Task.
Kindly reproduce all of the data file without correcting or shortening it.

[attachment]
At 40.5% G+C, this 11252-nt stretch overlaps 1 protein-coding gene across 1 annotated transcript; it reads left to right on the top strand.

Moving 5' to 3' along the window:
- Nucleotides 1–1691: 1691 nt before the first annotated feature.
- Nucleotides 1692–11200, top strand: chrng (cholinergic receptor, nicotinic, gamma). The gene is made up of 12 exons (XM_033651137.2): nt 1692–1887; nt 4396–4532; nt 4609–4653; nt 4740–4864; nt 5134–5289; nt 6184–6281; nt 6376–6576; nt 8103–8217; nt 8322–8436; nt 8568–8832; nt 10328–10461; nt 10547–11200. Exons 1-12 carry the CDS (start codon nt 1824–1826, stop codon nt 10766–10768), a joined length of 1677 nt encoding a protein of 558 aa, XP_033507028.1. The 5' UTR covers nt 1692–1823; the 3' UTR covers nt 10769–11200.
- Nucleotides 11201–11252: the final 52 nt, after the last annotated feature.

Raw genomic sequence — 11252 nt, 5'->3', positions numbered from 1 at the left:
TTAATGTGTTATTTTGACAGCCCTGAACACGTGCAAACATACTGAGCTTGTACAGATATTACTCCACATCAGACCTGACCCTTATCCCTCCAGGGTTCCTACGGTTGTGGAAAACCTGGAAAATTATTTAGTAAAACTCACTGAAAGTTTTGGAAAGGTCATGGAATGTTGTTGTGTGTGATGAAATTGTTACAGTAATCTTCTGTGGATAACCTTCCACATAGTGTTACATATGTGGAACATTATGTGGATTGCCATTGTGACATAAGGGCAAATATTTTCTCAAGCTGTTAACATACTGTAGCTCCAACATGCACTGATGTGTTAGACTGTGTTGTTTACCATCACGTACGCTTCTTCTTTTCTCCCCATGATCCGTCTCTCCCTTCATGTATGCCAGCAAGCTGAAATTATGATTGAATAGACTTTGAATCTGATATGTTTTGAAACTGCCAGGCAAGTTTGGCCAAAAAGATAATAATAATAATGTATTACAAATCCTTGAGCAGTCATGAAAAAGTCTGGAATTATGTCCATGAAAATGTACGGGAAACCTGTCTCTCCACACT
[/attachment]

At 40.5% G+C, this 11252-nt stretch overlaps 1 protein-coding gene across 1 annotated transcript; it reads left to right on the top strand.

Moving 5' to 3' along the window:
- Nucleotides 1–1691: 1691 nt before the first annotated feature.
- Nucleotides 1692–11200, top strand: chrng (cholinergic receptor, nicotinic, gamma). The gene is made up of 12 exons (XM_033651137.2): nt 1692–1887; nt 4396–4532; nt 4609–4653; nt 4740–4864; nt 5134–5289; nt 6184–6281; nt 6376–6576; nt 8103–8217; nt 8322–8436; nt 8568–8832; nt 10328–10461; nt 10547–11200. Exons 1-12 carry the CDS (start codon nt 1824–1826, stop codon nt 10766–10768), a joined length of 1677 nt encoding a protein of 558 aa, XP_033507028.1. The 5' UTR covers nt 1692–1823; the 3' UTR covers nt 10769–11200.
- Nucleotides 11201–11252: the final 52 nt, after the last annotated feature.

Raw genomic sequence — 11252 nt, 5'->3', positions numbered from 1 at the left:
TTAATGTGTTATTTTGACAGCCCTGAACACGTGCAAACATACTGAGCTTGTACAGATATTACTCCACATCAGACCTGACCCTTATCCCTCCAGGGTTCCTACGGTTGTGGAAAACCTGGAAAATTATTTAGTAAAACTCACTGAAAGTTTTGGAAAGGTCATGGAATGTTGTTGTGTGTGATGAAATTGTTACAGTAATCTTCTGTGGATAACCTTCCACATAGTGTTACATATGTGGAACATTATGTGGATTGCCATTGTGACATAAGGGCAAATATTTTCTCAAGCTGTTAACATACTGTAGCTCCAACATGCACTGATGTGTTAGACTGTGTTGTTTACCATCACGTACGCTTCTTCTTTTCTCCCCATGATCCGTCTCTCCCTTCATGTATGCCAGCAAGCTGAAATTATGATTGAATAGACTTTGAATCTGATATGTTTTGAAACTGCCAGGCAAGTTTGGCCAAAAAGATAATAATAATAATGTATTACAAATCCTTGAGCAGTCATGAAAAAGTCTGGAATTATGTCCATGAAAATGTACGGGAAACCTGTCTCTCCACACT